LINZ says thanks but no thanks to bidders

Prohibitive penalty clauses may be behind the decision of Land Information New Zealand (LINZ) to cancel its tender process for selecting technology for its automated survey and title system project. The tender was issued in February, but a letter to tenderers, dated May 26, says thanks but no thanks.

Prohibitive penalty clauses may be behind the decision of Land Information New Zealand (LINZ) to cancel its tender process for selecting technology for its automated survey and title system project.

The tender was issued in February, but a letter to tenderers, dated May 26, says thanks but no thanks.

In April, LINZ confirmed that an Informix-led consortium was its preferred supplier for the technology. The consortium includes Eagle Technology, supplying an ESRI datablade for GIS, and Wang supplying imaging to digitise the paper-based system.

No contracts have been signed.

The project is known as Landonline.

LINZ programme manager Terry Jackson says in a statement that LINZ is happy with the technology proposed by the Informix consortium but that some of the business aspects of the proposal are unacceptable.

"LINZ and the Crown were exposed to unacceptable risks because of the possibility of interoperability between the different systems."

The department's communication manager, Ian MacLean, earlier told Computerworld that LINZ was not able to get assurance on integration and warranty.

For warranty, read no vendor is prepared to accept the penalty provisions.

"No one would buy into Linz's terms and conditions for systems integration," says one source. "The penalty is something like $10,000 a day."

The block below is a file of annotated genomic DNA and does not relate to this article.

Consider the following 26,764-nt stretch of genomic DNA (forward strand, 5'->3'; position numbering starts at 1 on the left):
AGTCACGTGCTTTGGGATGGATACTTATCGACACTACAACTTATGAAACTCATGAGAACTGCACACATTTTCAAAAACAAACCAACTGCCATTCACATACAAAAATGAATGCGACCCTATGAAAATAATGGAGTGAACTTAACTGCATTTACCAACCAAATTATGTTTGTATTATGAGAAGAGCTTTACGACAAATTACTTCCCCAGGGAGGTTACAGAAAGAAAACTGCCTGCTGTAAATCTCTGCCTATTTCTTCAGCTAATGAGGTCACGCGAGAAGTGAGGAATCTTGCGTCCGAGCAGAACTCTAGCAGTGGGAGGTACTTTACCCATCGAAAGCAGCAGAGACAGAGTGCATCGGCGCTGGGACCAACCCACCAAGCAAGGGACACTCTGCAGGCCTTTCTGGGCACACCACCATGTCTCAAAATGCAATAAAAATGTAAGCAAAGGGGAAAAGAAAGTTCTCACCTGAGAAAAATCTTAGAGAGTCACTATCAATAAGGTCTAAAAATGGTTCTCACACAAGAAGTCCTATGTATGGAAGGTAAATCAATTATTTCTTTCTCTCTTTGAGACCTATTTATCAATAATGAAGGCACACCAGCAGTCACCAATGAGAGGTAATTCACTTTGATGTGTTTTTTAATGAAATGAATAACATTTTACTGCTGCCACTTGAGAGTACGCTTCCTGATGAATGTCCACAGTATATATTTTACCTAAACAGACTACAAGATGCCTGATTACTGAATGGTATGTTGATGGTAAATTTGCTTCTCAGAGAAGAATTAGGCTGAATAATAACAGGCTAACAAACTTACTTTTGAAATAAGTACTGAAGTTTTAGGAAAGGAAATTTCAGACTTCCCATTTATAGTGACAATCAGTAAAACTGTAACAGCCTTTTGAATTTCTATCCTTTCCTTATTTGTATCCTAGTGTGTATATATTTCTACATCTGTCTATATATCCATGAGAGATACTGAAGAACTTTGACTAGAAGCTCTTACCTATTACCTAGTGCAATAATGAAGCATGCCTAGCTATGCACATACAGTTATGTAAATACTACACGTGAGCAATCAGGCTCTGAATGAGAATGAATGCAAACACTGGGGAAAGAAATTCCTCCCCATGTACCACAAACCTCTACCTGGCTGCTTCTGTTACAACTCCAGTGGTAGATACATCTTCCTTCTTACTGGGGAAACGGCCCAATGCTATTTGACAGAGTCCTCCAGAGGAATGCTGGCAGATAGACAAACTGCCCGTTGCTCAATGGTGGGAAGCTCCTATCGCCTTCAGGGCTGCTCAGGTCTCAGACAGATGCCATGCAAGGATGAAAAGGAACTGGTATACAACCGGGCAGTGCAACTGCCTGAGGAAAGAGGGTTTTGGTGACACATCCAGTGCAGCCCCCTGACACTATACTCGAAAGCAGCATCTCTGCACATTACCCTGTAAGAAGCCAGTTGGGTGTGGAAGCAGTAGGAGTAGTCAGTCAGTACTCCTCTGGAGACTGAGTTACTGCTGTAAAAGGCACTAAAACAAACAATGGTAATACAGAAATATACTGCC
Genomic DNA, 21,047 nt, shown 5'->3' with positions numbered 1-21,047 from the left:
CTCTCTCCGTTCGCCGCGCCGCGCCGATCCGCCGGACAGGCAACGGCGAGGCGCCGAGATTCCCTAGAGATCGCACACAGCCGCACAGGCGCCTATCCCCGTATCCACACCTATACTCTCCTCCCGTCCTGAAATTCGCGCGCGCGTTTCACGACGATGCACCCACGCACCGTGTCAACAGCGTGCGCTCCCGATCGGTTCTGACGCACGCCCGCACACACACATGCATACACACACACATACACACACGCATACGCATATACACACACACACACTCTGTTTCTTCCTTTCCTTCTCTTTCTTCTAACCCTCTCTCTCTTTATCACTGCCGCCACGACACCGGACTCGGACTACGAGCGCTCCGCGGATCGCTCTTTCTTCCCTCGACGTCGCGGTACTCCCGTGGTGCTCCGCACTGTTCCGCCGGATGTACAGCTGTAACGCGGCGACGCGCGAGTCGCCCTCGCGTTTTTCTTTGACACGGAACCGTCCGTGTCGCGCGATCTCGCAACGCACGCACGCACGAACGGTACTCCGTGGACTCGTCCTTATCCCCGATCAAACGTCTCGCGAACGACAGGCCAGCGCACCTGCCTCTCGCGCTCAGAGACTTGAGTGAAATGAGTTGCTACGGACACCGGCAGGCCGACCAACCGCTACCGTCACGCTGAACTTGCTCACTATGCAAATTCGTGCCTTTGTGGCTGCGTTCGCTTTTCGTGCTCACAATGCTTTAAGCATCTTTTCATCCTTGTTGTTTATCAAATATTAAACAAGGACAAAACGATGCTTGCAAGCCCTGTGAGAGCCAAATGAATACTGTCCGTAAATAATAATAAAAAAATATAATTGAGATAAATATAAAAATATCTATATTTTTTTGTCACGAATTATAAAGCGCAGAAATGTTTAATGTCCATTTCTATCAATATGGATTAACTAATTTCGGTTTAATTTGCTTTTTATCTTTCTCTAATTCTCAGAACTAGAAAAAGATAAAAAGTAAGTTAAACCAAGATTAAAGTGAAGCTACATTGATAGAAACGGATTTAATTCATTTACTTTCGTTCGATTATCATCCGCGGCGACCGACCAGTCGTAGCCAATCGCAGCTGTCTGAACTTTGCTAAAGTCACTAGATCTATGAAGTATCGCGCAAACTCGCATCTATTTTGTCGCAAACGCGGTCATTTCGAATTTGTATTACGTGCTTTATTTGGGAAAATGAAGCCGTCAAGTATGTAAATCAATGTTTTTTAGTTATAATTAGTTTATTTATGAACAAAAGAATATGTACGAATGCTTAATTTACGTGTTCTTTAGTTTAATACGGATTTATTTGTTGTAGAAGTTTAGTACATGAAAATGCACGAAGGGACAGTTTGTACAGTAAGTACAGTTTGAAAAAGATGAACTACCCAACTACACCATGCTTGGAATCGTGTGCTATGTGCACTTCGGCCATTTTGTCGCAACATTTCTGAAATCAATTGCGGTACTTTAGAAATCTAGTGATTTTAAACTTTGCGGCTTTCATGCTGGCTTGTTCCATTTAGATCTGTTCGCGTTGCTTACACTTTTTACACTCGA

"We can't comment on those details," says MacLean.

However, he says LINZ would otherwise have had to take the risk.

No one other than the principals know how much the project is worth. Some say $20 million, others $70-120 million. Computerworld proposed the larger spread to MacLean.

"We'd be happy if you quoted the lower figure," he says.

Last Wednesday, LINZ, through project manager Price Waterhouse, was to issue a request for proposal for the facilities management of Landonline. What's changed since the original plans is that systems integration will also be placed with the successful bidder. It's understood the three candidates are Fujitsu, EDS and Wang.

Price Waterhouse is doing the development for the project.

"We want to include integration and warranties with the FM tender," MacLean says.

Jackson says in his press release: "The project is proceeding with the preferred technology but we are seeking to resolve these business aspects through the facilities management tender."

He says cancelling the tender process has no impact on LINZ's ability to proceed with the project.

"The project is currently proceeding to the agreed timetable."

Benefits of a successful project are perceived as lower fees, lower staff costs, reduced bridging finance costs and reduced costs to the taxpayer.

There will have to be a legislative change - scheduled for January 1999 - to allow storage of electronic records, and again in 2001 to allow digital lodgement of survey and titles transactions, under the plan.

Routine paperless digital lodgement of survey and titles transactions will begin in 2001.

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